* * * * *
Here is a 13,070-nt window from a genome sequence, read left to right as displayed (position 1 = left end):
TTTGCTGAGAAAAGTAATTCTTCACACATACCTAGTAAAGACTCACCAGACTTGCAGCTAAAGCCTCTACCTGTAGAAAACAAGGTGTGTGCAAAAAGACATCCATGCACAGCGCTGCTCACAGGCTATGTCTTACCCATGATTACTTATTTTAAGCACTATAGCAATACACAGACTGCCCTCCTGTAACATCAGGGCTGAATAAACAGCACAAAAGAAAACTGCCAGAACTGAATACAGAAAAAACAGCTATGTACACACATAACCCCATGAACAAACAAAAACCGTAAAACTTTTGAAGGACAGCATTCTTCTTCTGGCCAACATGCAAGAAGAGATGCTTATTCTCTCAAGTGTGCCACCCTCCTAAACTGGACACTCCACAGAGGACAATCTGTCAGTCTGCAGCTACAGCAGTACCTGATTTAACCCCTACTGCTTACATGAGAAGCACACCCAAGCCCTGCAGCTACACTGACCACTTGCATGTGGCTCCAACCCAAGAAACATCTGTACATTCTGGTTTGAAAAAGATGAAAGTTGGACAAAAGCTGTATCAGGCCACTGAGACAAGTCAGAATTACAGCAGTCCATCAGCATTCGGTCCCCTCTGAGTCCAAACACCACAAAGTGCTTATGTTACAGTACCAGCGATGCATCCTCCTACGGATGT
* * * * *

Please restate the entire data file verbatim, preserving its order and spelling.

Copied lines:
Here is a 13,070-nt window from a genome sequence, read left to right as displayed (position 1 = left end):
TTTGCTGAGAAAAGTAATTCTTCACACATACCTAGTAAAGACTCACCAGACTTGCAGCTAAAGCCTCTACCTGTAGAAAACAAGGTGTGTGCAAAAAGACATCCATGCACAGCGCTGCTCACAGGCTATGTCTTACCCATGATTACTTATTTTAAGCACTATAGCAATACACAGACTGCCCTCCTGTAACATCAGGGCTGAATAAACAGCACAAAAGAAAACTGCCAGAACTGAATACAGAAAAAACAGCTATGTACACACATAACCCCATGAACAAACAAAAACCGTAAAACTTTTGAAGGACAGCATTCTTCTTCTGGCCAACATGCAAGAAGAGATGCTTATTCTCTCAAGTGTGCCACCCTCCTAAACTGGACACTCCACAGAGGACAATCTGTCAGTCTGCAGCTACAGCAGTACCTGATTTAACCCCTACTGCTTACATGAGAAGCACACCCAAGCCCTGCAGCTACACTGACCACTTGCATGTGGCTCCAACCCAAGAAACATCTGTACATTCTGGTTTGAAAAAGATGAAAGTTGGACAAAAGCTGTATCAGGCCACTGAGACAAGTCAGAATTACAGCAGTCCATCAGCATTCGGTCCCCTCTGAGTCCAAACACCACAAAGTGCTTATGTTACAGTACCAGCGATGCATCCTCCTACGGATGT